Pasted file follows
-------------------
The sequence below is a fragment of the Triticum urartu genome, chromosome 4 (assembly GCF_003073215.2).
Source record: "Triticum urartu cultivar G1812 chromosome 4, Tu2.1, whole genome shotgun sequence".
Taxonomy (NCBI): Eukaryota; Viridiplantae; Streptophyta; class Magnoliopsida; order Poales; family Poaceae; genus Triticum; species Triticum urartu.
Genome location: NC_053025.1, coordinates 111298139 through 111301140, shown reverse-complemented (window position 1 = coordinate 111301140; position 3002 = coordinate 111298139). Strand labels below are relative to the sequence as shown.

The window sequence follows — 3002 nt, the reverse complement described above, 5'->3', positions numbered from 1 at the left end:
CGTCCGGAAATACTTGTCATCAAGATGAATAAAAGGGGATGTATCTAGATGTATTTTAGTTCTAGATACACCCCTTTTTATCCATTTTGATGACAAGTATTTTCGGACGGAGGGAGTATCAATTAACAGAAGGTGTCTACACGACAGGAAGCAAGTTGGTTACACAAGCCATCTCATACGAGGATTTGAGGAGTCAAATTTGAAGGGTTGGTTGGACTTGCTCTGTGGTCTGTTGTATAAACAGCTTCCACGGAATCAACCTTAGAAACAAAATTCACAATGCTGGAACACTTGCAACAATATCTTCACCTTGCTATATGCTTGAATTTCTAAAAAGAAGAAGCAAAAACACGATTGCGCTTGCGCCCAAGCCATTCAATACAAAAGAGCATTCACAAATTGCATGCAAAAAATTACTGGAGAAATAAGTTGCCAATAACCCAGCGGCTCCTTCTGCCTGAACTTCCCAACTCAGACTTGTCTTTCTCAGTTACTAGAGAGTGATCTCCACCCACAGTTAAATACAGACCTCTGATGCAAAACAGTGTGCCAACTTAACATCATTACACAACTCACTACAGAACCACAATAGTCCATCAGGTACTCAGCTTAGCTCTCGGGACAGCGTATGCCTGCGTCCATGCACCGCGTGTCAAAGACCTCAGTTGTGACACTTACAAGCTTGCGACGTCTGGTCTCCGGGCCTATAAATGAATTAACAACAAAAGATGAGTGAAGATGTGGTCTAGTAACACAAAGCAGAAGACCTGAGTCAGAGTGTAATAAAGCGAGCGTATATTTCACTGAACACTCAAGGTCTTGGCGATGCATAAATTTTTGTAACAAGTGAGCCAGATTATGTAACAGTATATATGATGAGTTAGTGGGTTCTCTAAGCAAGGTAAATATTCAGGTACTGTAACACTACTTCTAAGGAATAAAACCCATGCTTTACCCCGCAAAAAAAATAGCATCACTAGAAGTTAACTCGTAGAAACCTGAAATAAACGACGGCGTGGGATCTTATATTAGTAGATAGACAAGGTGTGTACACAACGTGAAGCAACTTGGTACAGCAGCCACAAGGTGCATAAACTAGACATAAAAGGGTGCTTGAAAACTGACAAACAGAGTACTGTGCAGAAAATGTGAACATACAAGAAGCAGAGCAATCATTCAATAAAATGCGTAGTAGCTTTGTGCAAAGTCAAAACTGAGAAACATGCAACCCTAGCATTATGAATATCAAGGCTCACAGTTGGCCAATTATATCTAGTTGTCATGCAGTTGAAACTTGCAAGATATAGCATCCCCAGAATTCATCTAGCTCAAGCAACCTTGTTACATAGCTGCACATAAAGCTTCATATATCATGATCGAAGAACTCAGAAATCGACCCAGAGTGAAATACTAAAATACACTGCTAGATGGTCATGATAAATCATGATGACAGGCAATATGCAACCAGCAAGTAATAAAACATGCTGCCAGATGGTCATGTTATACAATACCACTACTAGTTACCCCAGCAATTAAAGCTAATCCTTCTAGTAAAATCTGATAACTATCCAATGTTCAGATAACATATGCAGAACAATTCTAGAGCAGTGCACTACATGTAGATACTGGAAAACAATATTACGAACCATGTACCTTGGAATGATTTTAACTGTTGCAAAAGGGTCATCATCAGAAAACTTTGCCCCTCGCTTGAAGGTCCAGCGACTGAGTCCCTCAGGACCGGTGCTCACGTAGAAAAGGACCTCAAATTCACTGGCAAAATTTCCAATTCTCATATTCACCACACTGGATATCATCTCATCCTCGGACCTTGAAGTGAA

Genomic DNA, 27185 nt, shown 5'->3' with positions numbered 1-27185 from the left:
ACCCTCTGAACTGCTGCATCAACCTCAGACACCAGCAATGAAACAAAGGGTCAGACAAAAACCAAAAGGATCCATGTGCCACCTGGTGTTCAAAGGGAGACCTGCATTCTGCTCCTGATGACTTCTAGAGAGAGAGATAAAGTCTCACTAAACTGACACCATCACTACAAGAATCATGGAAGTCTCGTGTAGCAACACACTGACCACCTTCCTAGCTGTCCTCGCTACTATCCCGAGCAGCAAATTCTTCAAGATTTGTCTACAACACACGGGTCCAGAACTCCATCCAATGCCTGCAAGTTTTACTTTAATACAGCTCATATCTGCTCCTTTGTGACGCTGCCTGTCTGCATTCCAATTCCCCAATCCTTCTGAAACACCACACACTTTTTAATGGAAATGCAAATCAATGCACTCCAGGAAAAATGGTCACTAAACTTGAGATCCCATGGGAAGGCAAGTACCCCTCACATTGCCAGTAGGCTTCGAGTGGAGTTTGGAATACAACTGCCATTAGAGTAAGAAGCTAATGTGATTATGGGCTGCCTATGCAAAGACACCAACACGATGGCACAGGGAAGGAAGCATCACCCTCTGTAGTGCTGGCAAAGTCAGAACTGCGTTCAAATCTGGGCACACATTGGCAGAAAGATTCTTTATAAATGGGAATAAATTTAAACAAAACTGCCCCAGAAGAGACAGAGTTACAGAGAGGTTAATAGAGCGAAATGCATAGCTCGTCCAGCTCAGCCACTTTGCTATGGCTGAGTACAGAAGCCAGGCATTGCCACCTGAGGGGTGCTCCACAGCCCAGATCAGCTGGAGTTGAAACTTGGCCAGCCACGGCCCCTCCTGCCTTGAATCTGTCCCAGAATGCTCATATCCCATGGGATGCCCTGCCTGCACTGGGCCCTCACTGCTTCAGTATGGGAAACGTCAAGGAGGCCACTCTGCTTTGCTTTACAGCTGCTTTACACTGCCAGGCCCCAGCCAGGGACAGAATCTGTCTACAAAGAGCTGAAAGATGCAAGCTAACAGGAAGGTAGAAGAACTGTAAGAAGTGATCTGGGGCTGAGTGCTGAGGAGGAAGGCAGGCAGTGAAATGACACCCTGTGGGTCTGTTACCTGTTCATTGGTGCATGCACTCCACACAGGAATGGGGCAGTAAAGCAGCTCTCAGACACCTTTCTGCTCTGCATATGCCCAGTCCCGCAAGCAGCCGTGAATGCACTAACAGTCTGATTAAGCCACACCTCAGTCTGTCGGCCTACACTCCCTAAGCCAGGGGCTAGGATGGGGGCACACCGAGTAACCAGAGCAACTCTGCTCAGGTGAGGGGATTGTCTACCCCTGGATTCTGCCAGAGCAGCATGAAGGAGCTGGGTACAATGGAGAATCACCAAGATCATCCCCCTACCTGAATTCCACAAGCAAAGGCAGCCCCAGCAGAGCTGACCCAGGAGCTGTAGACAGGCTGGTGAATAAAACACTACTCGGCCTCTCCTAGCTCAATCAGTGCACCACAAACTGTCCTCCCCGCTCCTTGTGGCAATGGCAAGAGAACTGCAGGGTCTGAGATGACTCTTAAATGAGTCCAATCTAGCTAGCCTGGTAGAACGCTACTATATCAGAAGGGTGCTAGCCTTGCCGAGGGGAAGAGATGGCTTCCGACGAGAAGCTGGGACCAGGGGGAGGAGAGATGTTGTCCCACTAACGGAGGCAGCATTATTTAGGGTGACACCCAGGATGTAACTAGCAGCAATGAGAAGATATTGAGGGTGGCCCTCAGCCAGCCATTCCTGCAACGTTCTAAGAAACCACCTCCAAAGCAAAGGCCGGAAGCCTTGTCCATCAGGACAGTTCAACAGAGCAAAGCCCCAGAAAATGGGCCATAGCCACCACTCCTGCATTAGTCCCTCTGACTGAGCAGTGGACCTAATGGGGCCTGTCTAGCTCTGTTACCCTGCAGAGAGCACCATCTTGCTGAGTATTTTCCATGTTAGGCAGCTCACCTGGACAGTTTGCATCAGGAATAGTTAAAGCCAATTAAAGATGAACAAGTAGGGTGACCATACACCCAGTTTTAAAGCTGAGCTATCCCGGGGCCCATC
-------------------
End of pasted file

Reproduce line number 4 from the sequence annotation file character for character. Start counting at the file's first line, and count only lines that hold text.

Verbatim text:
Genome location: NC_053025.1, coordinates 111298139 through 111301140, shown reverse-complemented (window position 1 = coordinate 111301140; position 3002 = coordinate 111298139). Strand labels below are relative to the sequence as shown.